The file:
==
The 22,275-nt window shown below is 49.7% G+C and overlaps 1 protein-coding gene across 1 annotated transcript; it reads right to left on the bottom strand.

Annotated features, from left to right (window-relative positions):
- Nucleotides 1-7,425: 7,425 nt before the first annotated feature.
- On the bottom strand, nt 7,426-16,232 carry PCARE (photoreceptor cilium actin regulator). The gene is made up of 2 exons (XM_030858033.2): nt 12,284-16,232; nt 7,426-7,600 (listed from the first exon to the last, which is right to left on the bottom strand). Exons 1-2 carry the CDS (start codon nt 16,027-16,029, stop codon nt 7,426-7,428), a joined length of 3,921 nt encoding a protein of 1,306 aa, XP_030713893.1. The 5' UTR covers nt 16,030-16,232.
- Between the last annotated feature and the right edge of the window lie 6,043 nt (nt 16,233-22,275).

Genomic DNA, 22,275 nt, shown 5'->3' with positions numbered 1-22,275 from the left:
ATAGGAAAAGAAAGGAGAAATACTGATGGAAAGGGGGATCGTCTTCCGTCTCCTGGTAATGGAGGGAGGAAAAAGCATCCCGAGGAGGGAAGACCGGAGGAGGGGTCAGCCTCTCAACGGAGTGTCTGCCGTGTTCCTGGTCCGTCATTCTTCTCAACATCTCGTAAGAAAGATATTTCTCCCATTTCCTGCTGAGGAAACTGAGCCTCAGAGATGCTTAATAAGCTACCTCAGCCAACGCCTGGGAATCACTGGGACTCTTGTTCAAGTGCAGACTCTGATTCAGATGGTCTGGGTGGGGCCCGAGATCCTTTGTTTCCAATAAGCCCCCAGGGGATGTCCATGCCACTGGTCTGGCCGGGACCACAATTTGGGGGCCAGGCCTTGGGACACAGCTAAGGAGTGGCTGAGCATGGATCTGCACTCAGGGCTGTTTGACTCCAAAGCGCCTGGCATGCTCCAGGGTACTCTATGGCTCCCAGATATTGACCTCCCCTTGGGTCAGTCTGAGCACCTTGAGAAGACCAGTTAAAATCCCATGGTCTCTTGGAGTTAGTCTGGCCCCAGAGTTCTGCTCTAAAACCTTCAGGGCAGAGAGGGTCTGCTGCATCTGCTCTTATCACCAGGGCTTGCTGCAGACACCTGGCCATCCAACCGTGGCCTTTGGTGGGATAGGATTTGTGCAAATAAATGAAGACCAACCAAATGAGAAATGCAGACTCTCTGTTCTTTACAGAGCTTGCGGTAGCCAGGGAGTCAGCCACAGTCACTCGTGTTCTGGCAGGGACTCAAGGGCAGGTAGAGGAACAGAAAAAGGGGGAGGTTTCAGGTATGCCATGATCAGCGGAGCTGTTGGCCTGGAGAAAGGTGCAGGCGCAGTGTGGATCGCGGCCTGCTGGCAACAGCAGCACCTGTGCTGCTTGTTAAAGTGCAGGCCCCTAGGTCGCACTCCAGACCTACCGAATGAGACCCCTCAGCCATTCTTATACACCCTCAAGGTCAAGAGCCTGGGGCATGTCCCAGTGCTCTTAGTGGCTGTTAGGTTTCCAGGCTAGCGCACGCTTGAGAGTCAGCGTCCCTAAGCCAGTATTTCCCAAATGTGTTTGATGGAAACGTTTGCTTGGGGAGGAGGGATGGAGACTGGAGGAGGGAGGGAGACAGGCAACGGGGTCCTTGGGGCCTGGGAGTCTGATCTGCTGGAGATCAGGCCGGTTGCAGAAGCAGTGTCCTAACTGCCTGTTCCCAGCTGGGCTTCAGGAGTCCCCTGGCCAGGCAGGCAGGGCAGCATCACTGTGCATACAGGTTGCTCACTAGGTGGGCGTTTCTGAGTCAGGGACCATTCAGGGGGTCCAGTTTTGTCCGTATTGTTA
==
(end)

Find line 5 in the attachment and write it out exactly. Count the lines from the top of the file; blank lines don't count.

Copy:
- Between the last annotated feature and the right edge of the window lie 6,043 nt (nt 16,233-22,275).